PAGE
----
HHS, FBI and the Cybersecurity and Infrastructure Security Agency issued a joint report on Wednesday about “an increased and imminent cybercrime threat” to hospitals and health care providers, as seen by data theft, ransomware attacks and disruption of services.
The Trump administration released its plan on Wednesday to ensure Americans receive free coronavirus vaccines. “The regulations guarantee that seniors covered through Medicare won’t pay anything for the vaccine, though private Medicare plans may not have to cover the shots if the cost is significant — in which case CMS would pick up the tab through the traditional Medicare program,” Politico reported. “But the administration plans to tap existing funds set aside earlier this year to help pay for COVID-19 treatment for the uninsured...The rule also mandates private coverage of vaccines under [emergency use authorization].” The rule will be implemented immediately, but there will also be a 30-day comment period, The Wall Street Journal noted.
In a report on Wednesday, the Small Business Administration IG gave 10 recommendations on how the department can lower the risks of fraud in its disaster assistance program and prevent sending payments to ineligible businesses, based on how SBA handled its initial pandemic loans. As of July 31, $78.1 billion (about 38%) of the $189.3 billion in economic injury disaster loans and grants distributed could have been susceptible to fraud or sent to the wrong recipients, according to the IG.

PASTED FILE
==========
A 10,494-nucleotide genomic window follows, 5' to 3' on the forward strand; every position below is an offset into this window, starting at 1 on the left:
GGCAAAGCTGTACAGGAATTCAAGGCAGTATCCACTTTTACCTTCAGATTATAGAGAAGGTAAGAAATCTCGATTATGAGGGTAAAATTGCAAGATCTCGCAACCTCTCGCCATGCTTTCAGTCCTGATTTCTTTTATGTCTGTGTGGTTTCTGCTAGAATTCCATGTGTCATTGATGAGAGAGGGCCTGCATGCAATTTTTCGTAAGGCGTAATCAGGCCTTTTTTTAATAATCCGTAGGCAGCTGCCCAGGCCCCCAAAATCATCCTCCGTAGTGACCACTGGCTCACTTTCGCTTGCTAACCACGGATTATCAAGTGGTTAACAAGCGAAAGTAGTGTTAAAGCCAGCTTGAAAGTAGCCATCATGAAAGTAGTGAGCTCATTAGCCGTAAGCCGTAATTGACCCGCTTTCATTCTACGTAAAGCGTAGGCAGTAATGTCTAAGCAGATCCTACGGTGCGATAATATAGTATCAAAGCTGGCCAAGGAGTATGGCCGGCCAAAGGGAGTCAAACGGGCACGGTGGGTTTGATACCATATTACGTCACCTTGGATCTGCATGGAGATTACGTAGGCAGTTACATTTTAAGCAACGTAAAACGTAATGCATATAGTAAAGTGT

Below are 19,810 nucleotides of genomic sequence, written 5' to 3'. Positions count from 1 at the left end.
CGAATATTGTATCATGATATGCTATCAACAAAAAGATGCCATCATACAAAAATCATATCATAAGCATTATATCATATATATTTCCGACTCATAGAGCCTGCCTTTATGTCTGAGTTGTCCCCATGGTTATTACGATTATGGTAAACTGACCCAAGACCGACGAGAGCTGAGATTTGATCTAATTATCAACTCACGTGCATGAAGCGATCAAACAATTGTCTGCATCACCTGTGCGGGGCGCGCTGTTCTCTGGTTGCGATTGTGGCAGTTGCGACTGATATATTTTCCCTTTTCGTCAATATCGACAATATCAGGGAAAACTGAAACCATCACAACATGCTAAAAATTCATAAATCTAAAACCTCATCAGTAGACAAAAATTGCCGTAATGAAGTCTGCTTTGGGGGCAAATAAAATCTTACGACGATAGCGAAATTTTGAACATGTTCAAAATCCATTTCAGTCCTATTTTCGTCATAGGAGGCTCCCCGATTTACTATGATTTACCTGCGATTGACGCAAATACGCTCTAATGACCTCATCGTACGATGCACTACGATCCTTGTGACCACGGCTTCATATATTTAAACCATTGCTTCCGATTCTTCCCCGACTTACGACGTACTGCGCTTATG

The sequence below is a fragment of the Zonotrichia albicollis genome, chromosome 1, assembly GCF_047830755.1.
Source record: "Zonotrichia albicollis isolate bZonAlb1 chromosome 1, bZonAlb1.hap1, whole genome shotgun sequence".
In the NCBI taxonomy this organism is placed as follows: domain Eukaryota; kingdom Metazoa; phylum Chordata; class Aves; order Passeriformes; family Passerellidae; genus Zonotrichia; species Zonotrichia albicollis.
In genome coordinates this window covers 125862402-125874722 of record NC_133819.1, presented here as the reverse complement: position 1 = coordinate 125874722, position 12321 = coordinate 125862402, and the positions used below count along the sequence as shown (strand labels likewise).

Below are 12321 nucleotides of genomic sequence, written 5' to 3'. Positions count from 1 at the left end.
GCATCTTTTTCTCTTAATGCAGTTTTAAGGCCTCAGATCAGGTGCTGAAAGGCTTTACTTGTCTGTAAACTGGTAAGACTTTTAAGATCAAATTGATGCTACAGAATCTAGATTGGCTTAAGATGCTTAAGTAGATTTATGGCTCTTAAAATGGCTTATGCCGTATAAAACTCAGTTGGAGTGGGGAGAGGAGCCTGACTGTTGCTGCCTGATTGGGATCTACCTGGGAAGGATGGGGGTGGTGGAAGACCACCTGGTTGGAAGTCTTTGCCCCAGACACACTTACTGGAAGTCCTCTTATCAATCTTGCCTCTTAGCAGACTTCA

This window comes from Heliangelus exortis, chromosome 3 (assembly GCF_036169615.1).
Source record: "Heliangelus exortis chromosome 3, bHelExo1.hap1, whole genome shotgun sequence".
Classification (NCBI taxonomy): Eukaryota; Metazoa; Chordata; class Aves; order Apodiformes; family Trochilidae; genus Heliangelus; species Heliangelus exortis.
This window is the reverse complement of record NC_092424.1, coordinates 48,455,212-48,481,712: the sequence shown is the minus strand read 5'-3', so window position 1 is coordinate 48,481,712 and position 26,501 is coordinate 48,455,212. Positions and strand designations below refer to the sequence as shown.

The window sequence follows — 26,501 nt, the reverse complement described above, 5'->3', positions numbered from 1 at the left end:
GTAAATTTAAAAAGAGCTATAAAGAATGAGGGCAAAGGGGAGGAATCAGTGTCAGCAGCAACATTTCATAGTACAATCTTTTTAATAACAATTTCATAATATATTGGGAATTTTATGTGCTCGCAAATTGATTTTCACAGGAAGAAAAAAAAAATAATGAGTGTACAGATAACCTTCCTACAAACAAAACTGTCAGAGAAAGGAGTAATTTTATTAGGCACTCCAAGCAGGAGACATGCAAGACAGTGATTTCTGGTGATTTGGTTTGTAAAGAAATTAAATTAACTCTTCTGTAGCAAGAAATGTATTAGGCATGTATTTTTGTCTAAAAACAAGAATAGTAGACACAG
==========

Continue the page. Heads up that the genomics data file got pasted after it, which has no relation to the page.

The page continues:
The House Energy and Commerce Committee released a report on Wednesday that outlines the Trump administration’s vast rollbacks of environmental regulations over the last almost four years. “Public health risks associated with air pollution are particularly acute during the COVID-19 pandemic,” said the report. “Despite these dangers, the Trump administration has continued to jeopardize the health and safety of our communities and environment by rolling back clean air protections [and] protecting the bottom line of polluters at the expense of human health.”
Similarly, the House Natural Resources committee published a report on Wednesday about the administration's assaults on the environment, wildlife and indigenous people during its first term. “In the first days of the U.S. outbreak, while the focus should have been on emergency public health measures, the Trump administration used federal agencies’ limited resources to boost fossil fuel development and weaken environmental safeguards,” said the report. “While the rest of the country was focused on surviving, the Trump administration focused on taking advantage of an opportunity to approve long-sought industry demands while public attention was elsewhere.”
Today’s GovExec Daily podcast episode is about transition planning, altered by the pandemic, with less than a week until the presidential election.
Help us understand the situation better. Are you a federal employee, contractor or military member with information, concerns, etc. about how your agency is handling the coronavirus? Email us at firstname.lastname@example.org.